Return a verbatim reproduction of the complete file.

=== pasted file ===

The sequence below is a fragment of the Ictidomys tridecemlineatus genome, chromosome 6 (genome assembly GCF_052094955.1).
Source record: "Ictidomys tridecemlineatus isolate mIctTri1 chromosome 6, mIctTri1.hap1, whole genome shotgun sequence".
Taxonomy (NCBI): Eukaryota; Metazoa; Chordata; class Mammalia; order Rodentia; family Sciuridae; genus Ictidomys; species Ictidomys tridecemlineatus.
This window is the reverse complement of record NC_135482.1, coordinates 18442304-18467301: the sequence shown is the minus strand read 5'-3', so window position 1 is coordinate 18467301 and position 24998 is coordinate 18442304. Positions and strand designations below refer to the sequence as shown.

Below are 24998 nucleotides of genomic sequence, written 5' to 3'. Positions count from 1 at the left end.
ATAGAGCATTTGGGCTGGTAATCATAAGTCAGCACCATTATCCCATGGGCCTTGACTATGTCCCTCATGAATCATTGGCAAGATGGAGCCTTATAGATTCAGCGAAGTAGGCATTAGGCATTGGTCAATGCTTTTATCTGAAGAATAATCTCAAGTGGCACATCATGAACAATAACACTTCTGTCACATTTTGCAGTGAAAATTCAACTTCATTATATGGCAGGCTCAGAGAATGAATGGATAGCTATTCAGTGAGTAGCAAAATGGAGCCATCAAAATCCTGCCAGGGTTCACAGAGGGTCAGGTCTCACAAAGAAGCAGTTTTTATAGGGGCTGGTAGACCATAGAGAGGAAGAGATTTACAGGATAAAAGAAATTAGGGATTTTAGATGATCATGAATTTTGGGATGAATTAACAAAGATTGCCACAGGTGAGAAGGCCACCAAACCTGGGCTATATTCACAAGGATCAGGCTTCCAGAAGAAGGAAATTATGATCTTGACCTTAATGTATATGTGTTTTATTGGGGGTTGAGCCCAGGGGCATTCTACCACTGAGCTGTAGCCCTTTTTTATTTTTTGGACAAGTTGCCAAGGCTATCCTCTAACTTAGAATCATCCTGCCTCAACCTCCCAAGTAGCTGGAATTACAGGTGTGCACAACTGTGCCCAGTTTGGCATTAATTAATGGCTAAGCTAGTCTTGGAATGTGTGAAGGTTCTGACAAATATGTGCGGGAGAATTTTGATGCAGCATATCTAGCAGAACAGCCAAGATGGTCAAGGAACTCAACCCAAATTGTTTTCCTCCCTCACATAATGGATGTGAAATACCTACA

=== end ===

The sequence below is a fragment of the Ictidomys tridecemlineatus genome, chromosome 6 (genome assembly GCF_052094955.1).
Source record: "Ictidomys tridecemlineatus isolate mIctTri1 chromosome 6, mIctTri1.hap1, whole genome shotgun sequence".
Taxonomy (NCBI): Eukaryota; Metazoa; Chordata; class Mammalia; order Rodentia; family Sciuridae; genus Ictidomys; species Ictidomys tridecemlineatus.
This window is the reverse complement of record NC_135482.1, coordinates 18442304-18467301: the sequence shown is the minus strand read 5'-3', so window position 1 is coordinate 18467301 and position 24998 is coordinate 18442304. Positions and strand designations below refer to the sequence as shown.

Below are 24998 nucleotides of genomic sequence, written 5' to 3'. Positions count from 1 at the left end.
ATAGAGCATTTGGGCTGGTAATCATAAGTCAGCACCATTATCCCATGGGCCTTGACTATGTCCCTCATGAATCATTGGCAAGATGGAGCCTTATAGATTCAGCGAAGTAGGCATTAGGCATTGGTCAATGCTTTTATCTGAAGAATAATCTCAAGTGGCACATCATGAACAATAACACTTCTGTCACATTTTGCAGTGAAAATTCAACTTCATTATATGGCAGGCTCAGAGAATGAATGGATAGCTATTCAGTGAGTAGCAAAATGGAGCCATCAAAATCCTGCCAGGGTTCACAGAGGGTCAGGTCTCACAAAGAAGCAGTTTTTATAGGGGCTGGTAGACCATAGAGAGGAAGAGATTTACAGGATAAAAGAAATTAGGGATTTTAGATGATCATGAATTTTGGGATGAATTAACAAAGATTGCCACAGGTGAGAAGGCCACCAAACCTGGGCTATATTCACAAGGATCAGGCTTCCAGAAGAAGGAAATTATGATCTTGACCTTAATGTATATGTGTTTTATTGGGGGTTGAGCCCAGGGGCATTCTACCACTGAGCTGTAGCCCTTTTTTATTTTTTGGACAAGTTGCCAAGGCTATCCTCTAACTTAGAATCATCCTGCCTCAACCTCCCAAGTAGCTGGAATTACAGGTGTGCACAACTGTGCCCAGTTTGGCATTAATTAATGGCTAAGCTAGTCTTGGAATGTGTGAAGGTTCTGACAAATATGTGCGGGAGAATTTTGATGCAGCATATCTAGCAGAACAGCCAAGATGGTCAAGGAACTCAACCCAAATTGTTTTCCTCCCTCACATAATGGATGTGAAATACCTACA